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Tri-State National Notes & Observation

0 - Published July 15, 2014 by in Camps, High School, The Life

When I was 17 years old, if you told me I would be frequenting Mercer Community College in Princeton Junction, New Jersey I would call you silly names. And yet, here we are in 2014 and I’m recovering from another trip to MCC where Tri-State holds their annual summer event.

From a recruiting personnel standpoint, the Tri-State National is no longer the tournament it once was when I first attended in 2011. I used to share the sidelines with D1 head coaches named Tambroni, Meade, Myers, Breschi, and DeLuca. Not to mention an unlimited amount of D2 and D3 coaches. Two years ago in  a classic case of “I’m a D1 coach and you’re not,” a coach upstreamed me on the sideline so he could have a better view because there were so many coaches watching one field.

This Saturday, I didn’t see any D1 coaches, although Holy Cross tweeted that they were in attendance. Not only did I not run into any D1 coaches, but there were only a handful of D3 coaches walking around during my visit. Granted, I mostly watched 15s and 16s compete, which means D1 coaches don’t care, but it was staggering to see empty sidelines normally occupied by men rifling through recruiting binders.

Why are college coaches no longer coming to Tri-State? Full disclosure, it is a massive event and I was only there for five hours so there’s a good chance I missed running into many of them.

Because the venue is so large, it difficult on the coaches to move about from field to field. Likewise for the players, parents, and club coaches. I spent a good chunk of time walking from one field to the next, trying to find an indoor bathroom, and visiting a food stand.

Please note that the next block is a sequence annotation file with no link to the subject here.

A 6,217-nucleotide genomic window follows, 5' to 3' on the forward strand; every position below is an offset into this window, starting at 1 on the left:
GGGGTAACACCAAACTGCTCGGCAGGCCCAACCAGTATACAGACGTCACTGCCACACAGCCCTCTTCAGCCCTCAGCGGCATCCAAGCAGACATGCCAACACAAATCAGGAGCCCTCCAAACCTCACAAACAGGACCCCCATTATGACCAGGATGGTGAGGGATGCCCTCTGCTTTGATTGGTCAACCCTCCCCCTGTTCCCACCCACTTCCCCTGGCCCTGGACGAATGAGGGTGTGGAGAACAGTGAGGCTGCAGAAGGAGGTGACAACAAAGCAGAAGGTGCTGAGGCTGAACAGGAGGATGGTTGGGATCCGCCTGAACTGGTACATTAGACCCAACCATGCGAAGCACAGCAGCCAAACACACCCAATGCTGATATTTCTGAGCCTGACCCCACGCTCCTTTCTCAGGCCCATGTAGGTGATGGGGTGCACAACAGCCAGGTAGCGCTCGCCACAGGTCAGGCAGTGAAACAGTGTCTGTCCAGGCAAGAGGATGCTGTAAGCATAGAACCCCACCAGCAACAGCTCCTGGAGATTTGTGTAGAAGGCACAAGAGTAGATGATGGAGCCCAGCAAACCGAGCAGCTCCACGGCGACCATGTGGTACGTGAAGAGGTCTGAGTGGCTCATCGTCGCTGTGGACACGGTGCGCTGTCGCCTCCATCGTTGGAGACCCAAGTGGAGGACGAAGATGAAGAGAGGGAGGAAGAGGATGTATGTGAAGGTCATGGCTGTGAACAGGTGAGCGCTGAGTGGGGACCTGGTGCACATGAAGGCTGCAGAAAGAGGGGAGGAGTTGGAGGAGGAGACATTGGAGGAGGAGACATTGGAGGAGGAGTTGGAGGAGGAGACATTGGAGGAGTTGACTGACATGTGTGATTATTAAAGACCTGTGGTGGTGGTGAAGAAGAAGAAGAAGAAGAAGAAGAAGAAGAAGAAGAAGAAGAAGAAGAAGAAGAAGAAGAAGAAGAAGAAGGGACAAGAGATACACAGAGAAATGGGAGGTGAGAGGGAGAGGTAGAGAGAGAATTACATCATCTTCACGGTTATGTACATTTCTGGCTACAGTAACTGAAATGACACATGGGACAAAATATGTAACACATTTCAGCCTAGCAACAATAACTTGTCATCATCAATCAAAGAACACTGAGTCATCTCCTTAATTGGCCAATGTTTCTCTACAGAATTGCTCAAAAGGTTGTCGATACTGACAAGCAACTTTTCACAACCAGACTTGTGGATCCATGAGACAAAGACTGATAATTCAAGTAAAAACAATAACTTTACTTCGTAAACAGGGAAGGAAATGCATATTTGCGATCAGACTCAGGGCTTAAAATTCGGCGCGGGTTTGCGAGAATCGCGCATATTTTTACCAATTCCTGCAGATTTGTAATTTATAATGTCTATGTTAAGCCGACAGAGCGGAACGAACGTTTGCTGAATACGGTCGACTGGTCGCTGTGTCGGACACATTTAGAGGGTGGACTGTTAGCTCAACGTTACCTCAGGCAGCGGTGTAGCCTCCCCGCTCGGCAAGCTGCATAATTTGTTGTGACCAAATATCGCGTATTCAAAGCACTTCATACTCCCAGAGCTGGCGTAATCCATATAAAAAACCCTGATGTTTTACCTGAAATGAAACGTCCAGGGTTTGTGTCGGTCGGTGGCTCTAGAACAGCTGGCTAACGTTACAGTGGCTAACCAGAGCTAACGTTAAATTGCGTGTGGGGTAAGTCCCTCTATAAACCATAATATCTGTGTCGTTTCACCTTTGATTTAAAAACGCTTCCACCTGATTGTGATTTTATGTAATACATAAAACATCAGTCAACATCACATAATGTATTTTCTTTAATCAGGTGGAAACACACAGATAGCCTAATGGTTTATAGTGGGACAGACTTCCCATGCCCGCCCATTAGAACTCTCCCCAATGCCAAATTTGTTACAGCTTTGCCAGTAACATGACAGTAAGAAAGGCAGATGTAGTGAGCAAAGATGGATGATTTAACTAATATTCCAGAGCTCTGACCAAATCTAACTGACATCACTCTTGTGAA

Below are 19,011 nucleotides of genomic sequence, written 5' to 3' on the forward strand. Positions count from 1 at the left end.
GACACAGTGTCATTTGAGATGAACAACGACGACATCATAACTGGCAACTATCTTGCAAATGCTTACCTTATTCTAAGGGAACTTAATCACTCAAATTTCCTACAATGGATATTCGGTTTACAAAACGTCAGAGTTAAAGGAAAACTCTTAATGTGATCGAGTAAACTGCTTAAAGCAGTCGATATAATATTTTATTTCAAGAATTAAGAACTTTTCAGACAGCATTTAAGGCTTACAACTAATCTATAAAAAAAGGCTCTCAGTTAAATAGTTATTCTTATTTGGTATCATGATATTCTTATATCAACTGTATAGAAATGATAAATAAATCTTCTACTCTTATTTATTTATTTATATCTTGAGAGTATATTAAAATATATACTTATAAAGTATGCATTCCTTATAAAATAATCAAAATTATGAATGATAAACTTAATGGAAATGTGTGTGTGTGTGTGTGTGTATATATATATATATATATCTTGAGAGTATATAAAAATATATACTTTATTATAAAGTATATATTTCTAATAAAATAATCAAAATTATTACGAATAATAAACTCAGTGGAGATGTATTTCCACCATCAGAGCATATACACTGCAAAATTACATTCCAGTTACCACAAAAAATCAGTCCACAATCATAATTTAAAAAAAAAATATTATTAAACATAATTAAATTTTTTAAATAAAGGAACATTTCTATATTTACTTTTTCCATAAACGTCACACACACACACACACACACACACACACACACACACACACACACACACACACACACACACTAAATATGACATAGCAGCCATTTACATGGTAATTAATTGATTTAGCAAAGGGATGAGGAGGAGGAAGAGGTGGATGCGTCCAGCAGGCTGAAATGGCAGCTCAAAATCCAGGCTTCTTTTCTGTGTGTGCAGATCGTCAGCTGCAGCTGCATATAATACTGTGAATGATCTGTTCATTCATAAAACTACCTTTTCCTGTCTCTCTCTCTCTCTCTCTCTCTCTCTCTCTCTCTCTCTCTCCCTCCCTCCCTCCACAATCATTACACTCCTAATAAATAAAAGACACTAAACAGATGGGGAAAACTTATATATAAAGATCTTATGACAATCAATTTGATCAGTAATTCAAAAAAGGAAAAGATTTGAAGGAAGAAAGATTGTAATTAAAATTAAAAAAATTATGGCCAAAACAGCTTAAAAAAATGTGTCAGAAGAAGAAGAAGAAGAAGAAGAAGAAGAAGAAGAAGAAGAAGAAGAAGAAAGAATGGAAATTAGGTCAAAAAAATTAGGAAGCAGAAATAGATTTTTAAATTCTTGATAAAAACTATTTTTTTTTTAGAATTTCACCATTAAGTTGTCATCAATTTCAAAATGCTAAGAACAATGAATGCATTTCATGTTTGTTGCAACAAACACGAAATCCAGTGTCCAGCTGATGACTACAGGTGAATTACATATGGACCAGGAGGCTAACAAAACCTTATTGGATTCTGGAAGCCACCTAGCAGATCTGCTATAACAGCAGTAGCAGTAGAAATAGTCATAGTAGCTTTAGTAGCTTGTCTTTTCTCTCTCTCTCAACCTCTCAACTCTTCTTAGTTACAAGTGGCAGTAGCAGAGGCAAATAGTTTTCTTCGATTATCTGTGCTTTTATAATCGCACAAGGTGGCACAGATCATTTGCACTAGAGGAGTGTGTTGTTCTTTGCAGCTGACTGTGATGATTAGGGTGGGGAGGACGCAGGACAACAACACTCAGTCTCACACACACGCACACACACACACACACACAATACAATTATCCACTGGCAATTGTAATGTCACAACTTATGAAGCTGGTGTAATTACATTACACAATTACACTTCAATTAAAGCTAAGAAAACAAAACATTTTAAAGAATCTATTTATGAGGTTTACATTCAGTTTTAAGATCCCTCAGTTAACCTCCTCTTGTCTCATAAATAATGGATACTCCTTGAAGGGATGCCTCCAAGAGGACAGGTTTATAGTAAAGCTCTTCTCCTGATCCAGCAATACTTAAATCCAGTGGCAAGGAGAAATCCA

Tri-State used to be one of the recruiting premiere events this weekend. Regional teams came to New Jersey and New England teams went to Amherst for the Mid Summer Classic. Both events are now competing with the Under Armour games in Maryland, NXT Summer Invitational in Downingtown, Pennsylvania, and the Jersey Shootout. Why does that matter? D1 schools can only have three coaches on the road and teams have more tournament options. Have you ever been able to be in two places at once?

Are there less college coaches at Tri-State because the top teams are going elsewhere? Or. are the top teams going elsewhere because they know college coaches aren’t going to Tri-State? (I’ve decided not to mention any teams that attended Tri-State in the past but were not present this summer.)

Recruiting has really changed over the last four years. Most Division 1 teams have their 2015s already locked up which means 60+ schools are not watching 2015 athletes play this summer. Now that Division 1 schools are taking commits from rising juniors, sophomores, and freshmen and they are filling those classes, you might not see as many coaches on the road.

The accelerated recruiting process makes the fall more important than the summer, which means later summer events are less valuable than events in June. If athletes are giving verbal commitments the first weekend of November, they make not need to be out on the road in mid July. This isn’t just D1 schools either. Top tier D3 programs are finishing up their incoming classes shortly after July 1st when prospective athletes don’t get the calls they were hoping for from D1 schools.